How To Monitor Server Health

You have two strategic options when monitoring a server: manual or automated server monitoring. Manual monitoring requires at least one system administrator to be dedicated full time to checking on the statuses of the server. Automated performance monitoring requires specialist software and that software has to be hosted in a data center, maintained, and periodically updated. Cloud-based performance monitoring services solve all of the downsides of software-based monitoring, and they work out considerably cheaper than employing a dedicated team member or paying upfront for specialist software.

In this guide, we look at the issues that need to be monitored manually on a server and how those tasks can be performed by a Software-as-a-Service (SaaS) server monitoring solution instead. Real-time server monitoring as provided by cloud-based software like Site24x7, not only saves time but also keeps the headaches to a minimum.

Monitoring the server’s physical status

If you only use cloud servers, you don’t need to worry about the physical status of your equipment. However, on-site servers need to be protected from environmental hazards and damage. Apart from keeping the server in a secure room to prevent physical attacks, you need to be sure that the temperature of the servers does not exceed the recommended level for efficient performance in your server environment.

The two main physical issues that you need to monitor with your server are:

  • Power supply
  • Temperature

If you keep your servers in a rack or cabinet, it is possible that the housing includes power supply regulation and temperature regulation systems. Both the server and the rack will have temperature monitoring sensors that will feedback to the system administrator’s dashboard.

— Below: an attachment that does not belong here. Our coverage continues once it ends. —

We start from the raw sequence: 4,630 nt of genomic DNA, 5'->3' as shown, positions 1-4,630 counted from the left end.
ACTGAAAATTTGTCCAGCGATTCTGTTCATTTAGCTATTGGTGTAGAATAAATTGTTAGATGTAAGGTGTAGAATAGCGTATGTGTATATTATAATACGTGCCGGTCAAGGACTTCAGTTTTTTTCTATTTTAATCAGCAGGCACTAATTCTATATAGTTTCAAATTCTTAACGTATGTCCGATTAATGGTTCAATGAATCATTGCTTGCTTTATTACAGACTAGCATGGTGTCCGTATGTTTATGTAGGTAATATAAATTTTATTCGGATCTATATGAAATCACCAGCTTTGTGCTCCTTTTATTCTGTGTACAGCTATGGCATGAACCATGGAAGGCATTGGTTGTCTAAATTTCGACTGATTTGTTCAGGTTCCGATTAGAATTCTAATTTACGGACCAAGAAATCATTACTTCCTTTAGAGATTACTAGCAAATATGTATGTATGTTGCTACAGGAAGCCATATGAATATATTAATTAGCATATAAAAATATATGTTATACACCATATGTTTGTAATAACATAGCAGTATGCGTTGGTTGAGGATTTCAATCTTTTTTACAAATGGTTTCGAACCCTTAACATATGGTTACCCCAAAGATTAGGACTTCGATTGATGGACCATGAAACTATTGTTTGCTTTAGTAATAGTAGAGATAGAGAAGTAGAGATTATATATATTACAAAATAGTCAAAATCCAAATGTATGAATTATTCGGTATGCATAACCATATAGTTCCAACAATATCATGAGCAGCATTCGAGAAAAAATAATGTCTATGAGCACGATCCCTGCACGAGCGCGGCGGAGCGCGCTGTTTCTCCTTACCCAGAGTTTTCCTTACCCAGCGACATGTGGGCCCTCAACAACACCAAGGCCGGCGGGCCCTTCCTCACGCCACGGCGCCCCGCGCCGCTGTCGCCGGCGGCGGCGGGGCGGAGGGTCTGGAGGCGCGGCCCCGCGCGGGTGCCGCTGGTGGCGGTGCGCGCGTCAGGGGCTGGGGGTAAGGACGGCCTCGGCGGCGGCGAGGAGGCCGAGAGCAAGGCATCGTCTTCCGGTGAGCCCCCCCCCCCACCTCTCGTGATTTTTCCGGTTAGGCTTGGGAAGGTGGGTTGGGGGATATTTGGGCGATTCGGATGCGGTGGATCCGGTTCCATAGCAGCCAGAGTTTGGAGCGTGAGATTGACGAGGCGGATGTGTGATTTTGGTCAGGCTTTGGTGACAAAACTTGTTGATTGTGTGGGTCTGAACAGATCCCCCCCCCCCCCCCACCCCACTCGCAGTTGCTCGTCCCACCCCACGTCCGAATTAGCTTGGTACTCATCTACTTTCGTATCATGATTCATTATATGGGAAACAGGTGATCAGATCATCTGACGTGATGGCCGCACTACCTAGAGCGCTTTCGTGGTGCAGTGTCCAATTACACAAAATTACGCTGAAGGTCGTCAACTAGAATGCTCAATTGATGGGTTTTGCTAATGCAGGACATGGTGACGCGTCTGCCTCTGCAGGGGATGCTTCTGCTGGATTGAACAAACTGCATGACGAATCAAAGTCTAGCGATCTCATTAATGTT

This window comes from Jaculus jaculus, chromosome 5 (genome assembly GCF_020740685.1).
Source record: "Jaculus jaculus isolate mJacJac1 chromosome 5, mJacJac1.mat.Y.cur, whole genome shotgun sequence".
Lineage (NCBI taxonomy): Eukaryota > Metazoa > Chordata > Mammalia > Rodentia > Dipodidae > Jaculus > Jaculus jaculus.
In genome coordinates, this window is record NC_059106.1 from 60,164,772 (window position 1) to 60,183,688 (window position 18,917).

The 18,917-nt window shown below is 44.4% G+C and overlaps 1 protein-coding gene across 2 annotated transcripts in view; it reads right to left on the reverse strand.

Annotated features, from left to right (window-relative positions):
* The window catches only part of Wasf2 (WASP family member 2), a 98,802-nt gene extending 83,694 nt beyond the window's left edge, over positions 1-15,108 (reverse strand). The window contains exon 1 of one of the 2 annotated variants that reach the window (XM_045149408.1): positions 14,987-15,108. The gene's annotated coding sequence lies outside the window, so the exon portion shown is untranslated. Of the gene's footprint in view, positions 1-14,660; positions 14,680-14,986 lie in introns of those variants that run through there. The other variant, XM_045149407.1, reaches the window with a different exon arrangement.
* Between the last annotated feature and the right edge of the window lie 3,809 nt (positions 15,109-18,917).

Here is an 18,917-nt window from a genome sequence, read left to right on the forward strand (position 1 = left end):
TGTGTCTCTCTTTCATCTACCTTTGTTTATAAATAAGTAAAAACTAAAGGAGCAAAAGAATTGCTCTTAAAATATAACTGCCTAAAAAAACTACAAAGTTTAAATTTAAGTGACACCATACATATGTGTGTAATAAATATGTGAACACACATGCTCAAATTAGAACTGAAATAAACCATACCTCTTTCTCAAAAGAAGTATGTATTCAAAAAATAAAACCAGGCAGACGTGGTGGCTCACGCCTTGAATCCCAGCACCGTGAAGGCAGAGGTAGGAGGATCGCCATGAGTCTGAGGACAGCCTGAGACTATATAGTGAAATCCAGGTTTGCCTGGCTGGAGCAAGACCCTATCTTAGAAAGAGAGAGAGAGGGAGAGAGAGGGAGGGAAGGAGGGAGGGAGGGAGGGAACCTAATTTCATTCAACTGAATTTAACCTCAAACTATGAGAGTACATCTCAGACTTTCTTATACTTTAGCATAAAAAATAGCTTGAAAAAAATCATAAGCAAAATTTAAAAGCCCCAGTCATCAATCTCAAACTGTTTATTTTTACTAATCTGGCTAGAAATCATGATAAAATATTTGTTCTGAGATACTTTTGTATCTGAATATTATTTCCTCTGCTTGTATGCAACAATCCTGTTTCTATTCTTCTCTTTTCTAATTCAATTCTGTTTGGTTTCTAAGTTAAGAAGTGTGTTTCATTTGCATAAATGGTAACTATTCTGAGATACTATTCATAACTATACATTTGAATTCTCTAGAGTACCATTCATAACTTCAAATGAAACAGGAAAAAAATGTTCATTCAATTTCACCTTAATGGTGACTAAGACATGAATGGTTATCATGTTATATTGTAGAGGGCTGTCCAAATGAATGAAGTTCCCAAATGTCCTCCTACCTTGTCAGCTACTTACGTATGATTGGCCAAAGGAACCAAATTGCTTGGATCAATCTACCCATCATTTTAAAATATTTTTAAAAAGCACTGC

You need to look out for temperature passing a safety threshold. If the temperature starts to climb, it could be that the fan in either the server or the rack has stopped functioning and you will need to check that out. If your server is in a separate room, you could also monitor the temperature control of its HVAC system.

You will have power supply regulators on your server’s power input. These need to be monitored to ensure that they are working correctly and smoothing out power surges and dips. Your UPS should buy you time to switch over to backup power if the main supply breaks. However, the notification to switch over to backup power needs to be heeded because automatic switchover systems sometimes fail.

Server performance monitoring tasks

If you are in charge of an IT department and responsible for key performance indicators across your network infrastructure, you more than likely have a server in your inventory. The primary duty you have to fulfill is making the server constantly available to all. The server is there to run the software and/or perform data logging. So, it should have available space and processing power to complete all of the tasks that the staff of the business and also, possibly its customers place on it.

Server uptime

Server availability is crucial within business hours and also important outside of those times. If your server hosts a website, it will need to be available around the clock. You also need to check whether the server has out-of-hours batch jobs set up on it.

You will need to take the server down for maintenance from time to time and some of those tasks involve rebooting the machine. You must be aware of the jobs scheduled to run on the server and how long the server takes to reboot and get back up to full availability before you allow any maintenance task that might involve a reboot to take place.